Cracroft's Peerage
The Complete Guide to the British Peerage & Baronetage


Long ago I decided that if at all possible Cracroft's Peerage should be a web-based genealogical resource that is free to all users. However, it costs over 1,000 a month to keep Cracroft's Peerage going.  The harsh reality is that over the years I have paid out a lot of my own money to fund the website as well as carrying out field visits for on-site research and acting as an unpaid knowledge expert.  There will shortly come a time when I will be forced to consider closing down Cracroft's Peerage due to dwindling resources.  If this happens then an awful lot of dedicated hard work will be lost to you.  So, if your visit has been worthwhile or has been of professional benefit, then please consider making a donation, however small, to The Peerage Research Trust. This is the charitable side of Cracroft's Peerage and exists to sponsor academic research into peerage and related matters as well as to raise funds so that I can continue to maintain and develop Cracroft's Peerage. To make a donation, please click on the "Donate" button below.

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The Peerage


Hereditary Peerages

Life Peerages

Representative Peers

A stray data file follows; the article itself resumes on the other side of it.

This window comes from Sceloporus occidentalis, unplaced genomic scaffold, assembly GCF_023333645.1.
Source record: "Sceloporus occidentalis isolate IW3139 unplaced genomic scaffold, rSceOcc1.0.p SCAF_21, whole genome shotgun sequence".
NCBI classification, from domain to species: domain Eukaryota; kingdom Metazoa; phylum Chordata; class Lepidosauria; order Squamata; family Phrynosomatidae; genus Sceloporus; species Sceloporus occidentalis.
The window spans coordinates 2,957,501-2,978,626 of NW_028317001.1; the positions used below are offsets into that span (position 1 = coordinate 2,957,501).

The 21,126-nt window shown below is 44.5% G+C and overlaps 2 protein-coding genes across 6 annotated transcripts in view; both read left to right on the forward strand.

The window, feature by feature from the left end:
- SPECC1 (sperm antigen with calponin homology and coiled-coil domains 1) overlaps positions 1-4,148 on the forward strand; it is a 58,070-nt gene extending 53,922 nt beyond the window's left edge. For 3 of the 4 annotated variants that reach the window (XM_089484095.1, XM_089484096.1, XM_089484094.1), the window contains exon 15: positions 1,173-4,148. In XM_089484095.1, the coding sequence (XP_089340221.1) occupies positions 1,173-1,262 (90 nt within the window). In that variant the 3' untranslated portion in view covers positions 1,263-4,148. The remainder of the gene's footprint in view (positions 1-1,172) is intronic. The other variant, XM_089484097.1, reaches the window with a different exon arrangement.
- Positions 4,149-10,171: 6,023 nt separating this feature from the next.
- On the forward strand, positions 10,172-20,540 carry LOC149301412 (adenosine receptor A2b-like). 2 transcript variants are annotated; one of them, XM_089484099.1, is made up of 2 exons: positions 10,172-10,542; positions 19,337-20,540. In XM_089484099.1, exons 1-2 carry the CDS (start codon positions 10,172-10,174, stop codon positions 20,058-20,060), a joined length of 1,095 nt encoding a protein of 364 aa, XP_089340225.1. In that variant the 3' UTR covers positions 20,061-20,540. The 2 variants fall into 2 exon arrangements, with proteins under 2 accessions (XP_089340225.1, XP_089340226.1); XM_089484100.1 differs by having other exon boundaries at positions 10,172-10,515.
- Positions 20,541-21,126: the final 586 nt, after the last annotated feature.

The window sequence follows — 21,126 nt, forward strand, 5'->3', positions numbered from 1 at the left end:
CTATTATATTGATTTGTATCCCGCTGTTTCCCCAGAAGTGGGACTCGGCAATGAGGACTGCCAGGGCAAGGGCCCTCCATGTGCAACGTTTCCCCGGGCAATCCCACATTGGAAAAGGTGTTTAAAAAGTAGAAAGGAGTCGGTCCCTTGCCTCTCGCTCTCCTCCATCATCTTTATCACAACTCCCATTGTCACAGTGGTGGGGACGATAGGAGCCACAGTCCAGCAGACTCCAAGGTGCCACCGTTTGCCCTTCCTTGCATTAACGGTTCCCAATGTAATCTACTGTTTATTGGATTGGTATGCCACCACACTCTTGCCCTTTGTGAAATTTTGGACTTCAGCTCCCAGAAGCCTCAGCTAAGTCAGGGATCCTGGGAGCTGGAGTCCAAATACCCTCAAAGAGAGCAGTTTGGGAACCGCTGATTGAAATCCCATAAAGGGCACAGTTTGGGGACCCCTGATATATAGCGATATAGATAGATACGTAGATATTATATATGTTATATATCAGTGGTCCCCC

Deaths of Peers since 2008

British Houses and Palaces

Heraldry and the Peerage

Case Law, Legislation and Other Documents


A peerage is an hereditary dignity derived in origin directly from the Crown, and devolving on a right line of heirs implied or expressed in the instrument of creation. Formerly chief among the privileges which the possession of a peerage conferred was the right to a seat and vote in Parliament, or, in certain cases, by representation. Peerage dignities are of five degrees of rank to which distinctive titles are assigned, namely, Baron, Viscount, Earl, Marquess and Duke. Every peer, however, is the equal, that is to say the peer, of every other, and all enjoy equal rights and privileges, irrespective of the degree of the number of dignities they hold.


Although the modern Lords of Parliament have little in common with the feudal Barons and Earls of the early Middle Ages, they may be regarded as their successors, just as Parliament itself has succeeded the earlier Councils by a gradual process of evolution.


The development of peerages started with the barons-by-tenure, who were the tenants-in-chief of the King, and attended the King's councils. These tenants-in-chief held their lands, according to the feudal system, conditionally upon the performance of certain services to the King, such as personal attendance in the field of battle and the council, and the provision of a stipulated number of full armed knights for the King's wars in proportion to their territorial possessions, reckoned at so many knights' fees. As the etc.


For a very good guide to the Peerage look at Valentine Heywood's British Titles.


Last updated 3 Jul 2012



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